Tuesday, January 14, 2014

Time to write

I wrote this a few weeks ago...
I've been feeling very compelled to write an update the blog the last few months but as always, time has escaped me.  Keeping up on the blog always kept me up late into the night.  This is when the house is quiet and I can do my best thinking.  Of course the night time hours are when I get my best work done but there are so many other things that have needed my attention.  The emotions and words to describe our story aren't coming to me as easily.   I'm sure it was due to feeling much more vulnerable during G's treatment and I was just able to let it out.   Excepting them was what I needed to get us through.  But sharing these things now just puts me back into that vulnerable position...and I'm not liking the vulnerable feeling.

I often read blogs of other mom's and the journey they are on with their own child.  I know where it comes from...the ability to just write freely about your situation, your feelings and your child.  You don't have your child's health anymore, the one important fact that everyone asks you when you are pregnant..."what do you want?"  I just wanted a healthy baby.  So, what have you got to loose by writing?  I got bored of saying the same thing over and over again and hearing myself say it.  Childhood cancer sucks.  Let me rephrase that...childhood cancer SUCKS.  But it needs to be heard over and over again.  Until we can better this world for children fighting cancer, it needs to be heard.  Some of these stories and blogs are so incredibly painful to read. It just never seems to end for some kids and the battle they fight every day just has to continue.  It's incredibly heartbreaking to read especially for the kids who aren't given a chance.  Can you imagine?  The day your child is diagnosed is the day that you learn you will have to bury your child...your own child.  Sometimes I just can't stand it.  It's not fair.  And every day I look at my girls, my two precious girls...my survivor and my sibling survivor, I am so thankful for our story.  This is then where some of the mommy guilt kicks in.  Am I not playing with my kids enough?  Do they need more from me and am I too busy trying to save all the other children while on my laptop?  I don't know.  There are constant questions and always a better answer to them.  I just know that I'm doing the best I can.  But I will always try and do better.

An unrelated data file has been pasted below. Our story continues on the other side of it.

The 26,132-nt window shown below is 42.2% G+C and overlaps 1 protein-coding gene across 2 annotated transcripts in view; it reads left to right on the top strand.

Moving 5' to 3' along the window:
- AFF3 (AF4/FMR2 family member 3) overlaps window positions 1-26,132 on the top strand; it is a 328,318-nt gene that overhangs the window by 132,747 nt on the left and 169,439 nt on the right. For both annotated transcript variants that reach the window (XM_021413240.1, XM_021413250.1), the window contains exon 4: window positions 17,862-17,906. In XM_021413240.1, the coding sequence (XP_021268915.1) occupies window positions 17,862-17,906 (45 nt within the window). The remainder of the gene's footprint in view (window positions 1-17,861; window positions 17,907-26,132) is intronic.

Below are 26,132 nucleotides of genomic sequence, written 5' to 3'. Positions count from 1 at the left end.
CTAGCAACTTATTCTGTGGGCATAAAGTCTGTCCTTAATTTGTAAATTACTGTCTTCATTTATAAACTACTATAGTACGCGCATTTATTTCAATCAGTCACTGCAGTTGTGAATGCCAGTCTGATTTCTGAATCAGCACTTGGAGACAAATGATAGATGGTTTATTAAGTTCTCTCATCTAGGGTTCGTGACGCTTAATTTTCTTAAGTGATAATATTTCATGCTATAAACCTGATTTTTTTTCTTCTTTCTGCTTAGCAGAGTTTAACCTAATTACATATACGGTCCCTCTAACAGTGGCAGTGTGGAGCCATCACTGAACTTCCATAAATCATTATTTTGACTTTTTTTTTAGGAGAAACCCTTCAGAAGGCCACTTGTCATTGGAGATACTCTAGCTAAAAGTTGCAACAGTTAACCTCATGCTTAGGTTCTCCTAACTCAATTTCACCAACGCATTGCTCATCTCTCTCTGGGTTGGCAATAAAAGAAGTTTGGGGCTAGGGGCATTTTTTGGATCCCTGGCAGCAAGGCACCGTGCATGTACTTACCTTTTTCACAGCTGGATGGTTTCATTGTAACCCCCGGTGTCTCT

There are constant reminders of the emotional and traumatic year we went through.  During the year we put our head to the grindstone and did whatever we could to get our family through it.  I can only imagine it's like being a bull in a China shop. But the adrenaline is starting to wear off and I finally started to let my guard down just a little every day (except for scan days).  It's a good thing and it's a hard thing and something that's very hard to describe.  We didn't give ourselves much of a chance to be emotional and think about what we were actually putting our daughter through... and those things are trying to come up.  The thoughts are very real and very painful.  They don't come all at once because I feel if they did I wouldn't want to get out of bed.  They mostly come through when we look at past pictures of Gabriella during treatment.  They come when I look at the scars on her body, the little tips of her hair fried and bleached from chemo, or when she has an "owie" that can throw us into a panic questioning if the cancer could possibly return.  It also comes up when I'm at work, for obvious reasons.  Whenever I hear that my patients have cancer....or anything really... it just reminds me.  Of course, there are so many similarities.  I do my best to realize where its coming from but sometimes I'm not able to separate it.  The other day, I had to draw blood from a power port.  I had so much anxiety about it...and it wasn't even the actual procedure that was making me spin but the flashbacks that I've associated with this procedure. Twice a week, sometimes more, G would get her port accessed for blood work, chemo or anesthesia. I watched every single move her nurses would make and make sure they were doing it correctly....it had to be the right amount of time for scrubbing her port so she wouldn't get an infection, the right dose of medication and the right chemo...all the way to the right flush with no air bubbles. I'd watch the end of that port like a hawk and make sure it didn't touch anything. If it did, they would need to scrub it for 10-15 more seconds.  All while I was trying to get through the simple task of drawing this patients blood brought me back to those draining days in the hospital.